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We the people: Dismantling Legitimacy of Coercive Power- Part 4

 

Pranav Jeevan P

pranav

"If a larger country oppresses a smaller country, I'll stand with the smaller country. If the smaller country has majoritarian religion that oppresses minority religions, I'll stand with minority religions. If the minority religion has caste and one caste oppresses another caste, I'll stand with the caste being oppressed. In the oppressed caste, if an employer oppresses his employee, I'll stand with the employee If the employee goes home and oppresses his wife, I'll stand with that woman. Overall, Oppression is my enemy" - Periyar E. V. Ramasamy

Every single social interaction we have in our day-to-day life mostly involves adhering to one hierarchy or another. We are programmed to respect these coercive hierarchies of gender, caste, class, sexuality, culture, language, religion and tastes. These hierarchies are reinforced in our family, educational institutions, workplaces, public spaces and government. A critical analysis of these hierarchies is essential to understand who holds power over us and to delegitimize that power, which they use to coerce us into submission. Democracy is about dismantling these power hierarchies and redistributing power equally among the people so that they are not coerced and exploited.

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Poona Pact & a Dalit-CM

 

Dr Jas Simran Kehal

dr jas kehal 1Revisiting Poona pact through literature, I was wondering what frame of mind Dr Ambedkar would have been in prior to signing the pact. One needs to have nerves of steel to single-handedly manage that sort of tough bargain while safeguarding interests of the depressed classes. That somber mood was disrupted by crowning of a Dalit chief minister and the subsequent reaction from my online community, which was initially euphoric and later inquisitive.

When queries continued to pound, I flipped over my reading material from Poona Pact and ended up at Kanshi Ram's "The Chamcha Age". As rightly stated by Spanish writer Miguel de Cervantes that "The pen is tongue of the mind"; I decided to wield mine on the eve of the historic Poona Pact day.

To put an end to this entire hullabaloo over the issue of a Dalit CM and restore insight among our masses, I have coined three phrases which appear similar but are poles apart:

1. A leader who is a Dalit.

2. A Dalit Leader

3. An Ambedkarite Leader. 

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Dalit movement must provide our students a positive identity: Anoop Kumar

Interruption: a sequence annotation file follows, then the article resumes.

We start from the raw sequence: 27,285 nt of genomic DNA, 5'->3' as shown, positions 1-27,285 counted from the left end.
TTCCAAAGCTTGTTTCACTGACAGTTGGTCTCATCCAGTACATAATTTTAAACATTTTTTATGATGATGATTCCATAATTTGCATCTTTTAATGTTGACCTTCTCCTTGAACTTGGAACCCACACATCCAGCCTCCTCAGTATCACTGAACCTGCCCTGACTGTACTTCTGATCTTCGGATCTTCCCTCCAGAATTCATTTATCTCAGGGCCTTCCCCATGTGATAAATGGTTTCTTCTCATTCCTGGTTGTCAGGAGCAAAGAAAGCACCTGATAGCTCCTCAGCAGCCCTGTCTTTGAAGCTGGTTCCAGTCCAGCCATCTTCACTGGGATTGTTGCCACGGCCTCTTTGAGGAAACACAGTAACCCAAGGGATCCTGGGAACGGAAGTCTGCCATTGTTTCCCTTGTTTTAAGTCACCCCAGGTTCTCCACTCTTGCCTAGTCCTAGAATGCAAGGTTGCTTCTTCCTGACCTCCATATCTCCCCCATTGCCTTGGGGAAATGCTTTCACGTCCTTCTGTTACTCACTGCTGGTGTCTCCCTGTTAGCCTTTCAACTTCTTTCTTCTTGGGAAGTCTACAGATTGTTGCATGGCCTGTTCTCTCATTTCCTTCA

Anoop Kumar 

(This is the transcript of his speech at an international conference on Babasaheb Ambedkar in Tokyo, Japan, in October 2018)

Thank you very much. Jai Bhim and good morning to all. My name is Anoop and I've been teaching for the past 5-6 years in Wardha. Today, I am going to speak on the problems, which our Dalit students face in higher education. I have been working on this issue since the last 20 years almost- first as a student and later on as an activist, and now as a teacher.             anoop kumar

I will put forward, whatever experience that I have gained through working on this issue. The Indian constitution has provided reservation in education for Dalits. It has been the single most important factor in Dalit empowerment.

Reservation has empowered millions of Dalits to come out of their marginalization & deprivation, to lead a life of dignity.

Still, there are various gaps to be filled to provide equal opportunities in real terms for Dalit students. I am trying to list some of the gaps, which are problems for the Dalit students, despite the reservation policies.

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How the caste census became a national issue and thereby a Brahmin problem

 

 Neha

neha yadavAs the 16th census of India is about to be conducted, several marginalized organizations and leaders have intensified their demand for a caste census. This is happening in the background, when the government is yet to publish the caste wise data of 2011 census and the parliament has been informed that the government has no intention of enumerating caste based census in the upcoming census of 2021.

Though the decadal census that is conducted in India records the population of Scheduled Castes and Scheduled Tribes, the caste census of 1931 (pre independence India) serves as data for estimating the OBC population in India.

A nationwide demographic record on how various castes are placed in Indian society remains unclear. The demand for a caste based census, enumerating data relating to all castes, is a long pending demand in this light.